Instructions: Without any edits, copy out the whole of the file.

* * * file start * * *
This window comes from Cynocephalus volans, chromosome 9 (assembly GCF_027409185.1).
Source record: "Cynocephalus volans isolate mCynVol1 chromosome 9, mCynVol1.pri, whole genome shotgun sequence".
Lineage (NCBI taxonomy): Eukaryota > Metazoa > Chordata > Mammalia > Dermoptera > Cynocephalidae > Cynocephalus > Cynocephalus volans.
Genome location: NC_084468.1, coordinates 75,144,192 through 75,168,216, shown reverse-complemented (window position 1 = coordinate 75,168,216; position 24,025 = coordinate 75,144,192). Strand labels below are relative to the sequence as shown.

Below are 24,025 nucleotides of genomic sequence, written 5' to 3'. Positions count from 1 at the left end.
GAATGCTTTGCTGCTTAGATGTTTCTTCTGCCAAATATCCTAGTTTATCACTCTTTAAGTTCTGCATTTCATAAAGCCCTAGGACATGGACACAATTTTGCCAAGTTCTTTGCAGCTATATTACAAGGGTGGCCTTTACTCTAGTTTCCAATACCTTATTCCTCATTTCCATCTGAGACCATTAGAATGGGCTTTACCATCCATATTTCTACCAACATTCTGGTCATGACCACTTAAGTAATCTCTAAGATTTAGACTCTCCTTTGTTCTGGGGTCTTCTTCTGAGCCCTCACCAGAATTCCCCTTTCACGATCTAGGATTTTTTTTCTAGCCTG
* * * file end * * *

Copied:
This window comes from Cynocephalus volans, chromosome 9 (assembly GCF_027409185.1).
Source record: "Cynocephalus volans isolate mCynVol1 chromosome 9, mCynVol1.pri, whole genome shotgun sequence".
Lineage (NCBI taxonomy): Eukaryota > Metazoa > Chordata > Mammalia > Dermoptera > Cynocephalidae > Cynocephalus > Cynocephalus volans.
Genome location: NC_084468.1, coordinates 75,144,192 through 75,168,216, shown reverse-complemented (window position 1 = coordinate 75,168,216; position 24,025 = coordinate 75,144,192). Strand labels below are relative to the sequence as shown.

Below are 24,025 nucleotides of genomic sequence, written 5' to 3'. Positions count from 1 at the left end.
GAATGCTTTGCTGCTTAGATGTTTCTTCTGCCAAATATCCTAGTTTATCACTCTTTAAGTTCTGCATTTCATAAAGCCCTAGGACATGGACACAATTTTGCCAAGTTCTTTGCAGCTATATTACAAGGGTGGCCTTTACTCTAGTTTCCAATACCTTATTCCTCATTTCCATCTGAGACCATTAGAATGGGCTTTACCATCCATATTTCTACCAACATTCTGGTCATGACCACTTAAGTAATCTCTAAGATTTAGACTCTCCTTTGTTCTGGGGTCTTCTTCTGAGCCCTCACCAGAATTCCCCTTTCACGATCTAGGATTTTTTTTCTAGCCTG